Attending Buddhist Classes
I’ve always been interested in meditation and Buddhist principles, without actually knowing they were Buddhist principles. I found out there was a class that took place during a Wednesday lunchtime down the road at the local Buddhist centre, and so I thought I’d pop along.
The first class I attended was actually the last class in that series. I was one of four women, all much older than me, and the topic up for discussion was enlightenment. Yep, I got thrown in at the deep end. We were read some passages from a great book called and then we discussed them. Instead of what I’d known religious or spiritual books or words to sound like (hard to understand wordy gibberish) it was all in laymans terms and really beautifully described. I thought I may find this bit of the class weird, but actually it was SO nice to be able to talk about things in a way that only a total pothead could compete with. Bliss.
We then took a short meditation, or ‘just sitting’ as it was described to me. Sit quietly, if thoughts enter your mind that’s fine, but just notice them and carry on, well, thinking about nothing.
After I left that class, I wanted more. My mind had been opened to the possibilities of other people, regardless of gender, age or background who all wanted to talk about the same things that I did. I’m bored of conversations about who did what, what so and so bought or who is having drama at the moment. I’m seeing the deeper meanings of our existence, most probably down to the birth of my daughter, and I wanted to indulge in it.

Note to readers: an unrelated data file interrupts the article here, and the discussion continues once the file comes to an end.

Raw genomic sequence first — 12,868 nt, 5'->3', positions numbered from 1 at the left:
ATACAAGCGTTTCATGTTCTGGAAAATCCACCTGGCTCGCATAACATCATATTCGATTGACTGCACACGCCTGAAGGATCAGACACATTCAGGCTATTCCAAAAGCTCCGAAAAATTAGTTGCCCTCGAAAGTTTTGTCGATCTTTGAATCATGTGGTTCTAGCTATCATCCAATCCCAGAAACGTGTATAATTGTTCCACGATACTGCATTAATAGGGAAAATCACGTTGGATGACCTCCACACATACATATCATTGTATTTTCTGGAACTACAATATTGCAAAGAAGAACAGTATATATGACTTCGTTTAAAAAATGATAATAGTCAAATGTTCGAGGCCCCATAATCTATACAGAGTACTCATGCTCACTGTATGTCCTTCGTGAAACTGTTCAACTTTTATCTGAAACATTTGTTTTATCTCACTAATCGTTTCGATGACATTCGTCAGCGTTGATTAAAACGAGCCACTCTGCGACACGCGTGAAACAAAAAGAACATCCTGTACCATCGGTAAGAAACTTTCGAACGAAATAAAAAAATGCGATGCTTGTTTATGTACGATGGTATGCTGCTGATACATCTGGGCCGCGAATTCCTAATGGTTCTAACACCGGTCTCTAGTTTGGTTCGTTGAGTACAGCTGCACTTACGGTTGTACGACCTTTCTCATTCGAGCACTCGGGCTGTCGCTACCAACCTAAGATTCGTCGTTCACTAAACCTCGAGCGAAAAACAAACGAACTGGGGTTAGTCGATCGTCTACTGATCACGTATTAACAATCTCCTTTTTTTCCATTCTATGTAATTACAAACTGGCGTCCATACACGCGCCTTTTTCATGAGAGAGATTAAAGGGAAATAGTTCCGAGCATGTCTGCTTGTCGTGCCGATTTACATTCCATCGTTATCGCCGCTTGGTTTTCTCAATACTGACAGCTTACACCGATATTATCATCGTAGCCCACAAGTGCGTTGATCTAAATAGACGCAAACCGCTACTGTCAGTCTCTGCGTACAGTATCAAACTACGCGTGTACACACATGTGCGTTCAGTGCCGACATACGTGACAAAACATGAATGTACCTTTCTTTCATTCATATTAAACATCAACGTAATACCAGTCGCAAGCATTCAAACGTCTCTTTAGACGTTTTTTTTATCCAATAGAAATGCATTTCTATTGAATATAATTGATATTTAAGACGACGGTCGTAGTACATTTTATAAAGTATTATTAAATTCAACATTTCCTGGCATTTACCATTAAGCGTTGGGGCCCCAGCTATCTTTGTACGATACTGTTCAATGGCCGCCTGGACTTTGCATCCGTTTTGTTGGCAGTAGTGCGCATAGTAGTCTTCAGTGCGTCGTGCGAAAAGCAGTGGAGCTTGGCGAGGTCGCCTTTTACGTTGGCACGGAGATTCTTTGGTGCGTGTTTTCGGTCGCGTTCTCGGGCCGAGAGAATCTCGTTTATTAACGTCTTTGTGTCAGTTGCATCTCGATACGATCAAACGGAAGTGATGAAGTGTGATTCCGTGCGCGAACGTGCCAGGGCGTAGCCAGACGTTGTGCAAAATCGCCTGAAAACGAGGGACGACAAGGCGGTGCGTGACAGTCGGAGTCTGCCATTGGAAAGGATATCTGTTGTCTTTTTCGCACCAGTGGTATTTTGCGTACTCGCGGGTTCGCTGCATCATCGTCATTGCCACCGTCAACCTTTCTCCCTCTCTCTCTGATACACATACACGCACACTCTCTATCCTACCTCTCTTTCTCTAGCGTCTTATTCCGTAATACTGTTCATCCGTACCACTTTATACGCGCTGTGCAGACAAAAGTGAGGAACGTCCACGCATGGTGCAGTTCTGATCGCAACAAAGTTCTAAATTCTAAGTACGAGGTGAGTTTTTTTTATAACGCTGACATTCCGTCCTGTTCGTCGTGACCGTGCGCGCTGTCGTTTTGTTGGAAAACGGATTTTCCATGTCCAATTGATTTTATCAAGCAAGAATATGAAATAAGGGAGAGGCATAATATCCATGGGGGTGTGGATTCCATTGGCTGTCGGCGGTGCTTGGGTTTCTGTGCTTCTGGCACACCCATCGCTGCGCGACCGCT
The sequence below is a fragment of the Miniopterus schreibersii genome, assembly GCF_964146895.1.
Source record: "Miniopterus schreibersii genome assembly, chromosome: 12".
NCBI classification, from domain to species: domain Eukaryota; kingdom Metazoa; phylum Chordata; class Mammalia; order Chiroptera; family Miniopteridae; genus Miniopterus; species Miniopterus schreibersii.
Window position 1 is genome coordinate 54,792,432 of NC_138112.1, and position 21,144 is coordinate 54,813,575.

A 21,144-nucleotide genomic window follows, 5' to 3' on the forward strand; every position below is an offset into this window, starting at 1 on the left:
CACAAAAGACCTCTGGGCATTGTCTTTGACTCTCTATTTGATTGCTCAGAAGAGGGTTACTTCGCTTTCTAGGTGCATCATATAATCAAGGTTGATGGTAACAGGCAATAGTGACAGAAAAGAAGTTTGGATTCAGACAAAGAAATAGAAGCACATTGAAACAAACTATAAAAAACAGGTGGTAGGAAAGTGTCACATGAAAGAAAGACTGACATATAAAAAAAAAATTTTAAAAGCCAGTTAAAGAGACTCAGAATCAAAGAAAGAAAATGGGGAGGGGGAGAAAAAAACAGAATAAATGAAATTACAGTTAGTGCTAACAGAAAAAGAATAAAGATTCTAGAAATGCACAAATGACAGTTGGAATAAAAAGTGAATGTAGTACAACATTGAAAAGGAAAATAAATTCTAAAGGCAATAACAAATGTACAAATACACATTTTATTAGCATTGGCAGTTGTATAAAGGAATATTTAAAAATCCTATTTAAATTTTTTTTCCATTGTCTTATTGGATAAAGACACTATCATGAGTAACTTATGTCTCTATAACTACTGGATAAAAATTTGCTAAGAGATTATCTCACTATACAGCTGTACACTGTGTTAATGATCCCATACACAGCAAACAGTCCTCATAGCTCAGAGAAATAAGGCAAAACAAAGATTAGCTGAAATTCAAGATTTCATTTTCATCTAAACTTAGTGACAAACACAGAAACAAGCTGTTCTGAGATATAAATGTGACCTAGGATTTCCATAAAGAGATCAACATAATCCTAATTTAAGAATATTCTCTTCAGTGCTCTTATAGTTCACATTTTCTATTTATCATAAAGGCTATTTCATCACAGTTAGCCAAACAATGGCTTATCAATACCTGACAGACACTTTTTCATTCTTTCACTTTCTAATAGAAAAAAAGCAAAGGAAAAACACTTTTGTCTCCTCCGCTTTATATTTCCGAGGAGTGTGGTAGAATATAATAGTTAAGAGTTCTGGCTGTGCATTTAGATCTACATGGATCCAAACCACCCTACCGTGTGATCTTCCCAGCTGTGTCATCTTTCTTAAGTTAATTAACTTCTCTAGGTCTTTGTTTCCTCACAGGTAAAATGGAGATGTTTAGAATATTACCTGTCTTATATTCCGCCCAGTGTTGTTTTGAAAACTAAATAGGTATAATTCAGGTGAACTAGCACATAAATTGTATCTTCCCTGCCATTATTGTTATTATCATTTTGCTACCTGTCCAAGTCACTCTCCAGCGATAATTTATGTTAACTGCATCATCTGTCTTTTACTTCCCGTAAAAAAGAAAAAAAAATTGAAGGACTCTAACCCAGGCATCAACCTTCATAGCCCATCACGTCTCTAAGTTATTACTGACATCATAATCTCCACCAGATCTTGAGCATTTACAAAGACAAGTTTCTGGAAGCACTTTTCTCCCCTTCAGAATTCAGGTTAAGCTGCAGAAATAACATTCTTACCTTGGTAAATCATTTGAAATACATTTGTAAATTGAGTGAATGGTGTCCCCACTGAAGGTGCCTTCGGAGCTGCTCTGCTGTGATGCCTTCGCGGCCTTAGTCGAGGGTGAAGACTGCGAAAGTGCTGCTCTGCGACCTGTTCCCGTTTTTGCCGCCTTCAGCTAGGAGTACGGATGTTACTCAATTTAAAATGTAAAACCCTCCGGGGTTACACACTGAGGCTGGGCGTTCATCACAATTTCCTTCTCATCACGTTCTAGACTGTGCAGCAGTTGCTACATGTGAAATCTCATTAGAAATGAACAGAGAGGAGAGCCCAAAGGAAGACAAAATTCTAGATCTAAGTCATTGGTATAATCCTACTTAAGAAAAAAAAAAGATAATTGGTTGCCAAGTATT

I found out that a new series of the class was starting a few weeks later and I enrolled. It was actually great to be at the start of a new intake, again, people of various ages, backgrounds and gender all coming together like the worlds strangest Motley Crue, to learn about the teachings of Buddha, drink tea, eat biscuits, meditate and talk. Discuss. Debate. The teachers all had funny names, one which seriously sounded to me like ‘darma-vagina’. I realised after a couple of weeks that was most definitely not his name.
I can’t go into what each class taught, or what I got from it. I wouldn’t even know where to begin. I can’t even start to describe how brilliant it felt to be debating sexual abstinence with 60-something-yr old Peter, or understanding what Gillian believed karma to be. I felt a connections to the teachings, things that had slowly been coming to realisation for me, even before the classes began, that seemed to be eerily replicated by the Buddhist way. Coincidence? Maybe it’s just the right thing for me.
'Are you a Buddhist now?' my friends ask me. Well, I don't know really. It's more a way of life than a religion. It's given me things to work towards, and I'm enjoying working on them. I still eat meat and I hardly ever meditate 'properly' but the reassuring fact about Buddhism is that these are all aspirations. My intention is there, it's good, and that's all that matters really.
PEACE AND LOVE!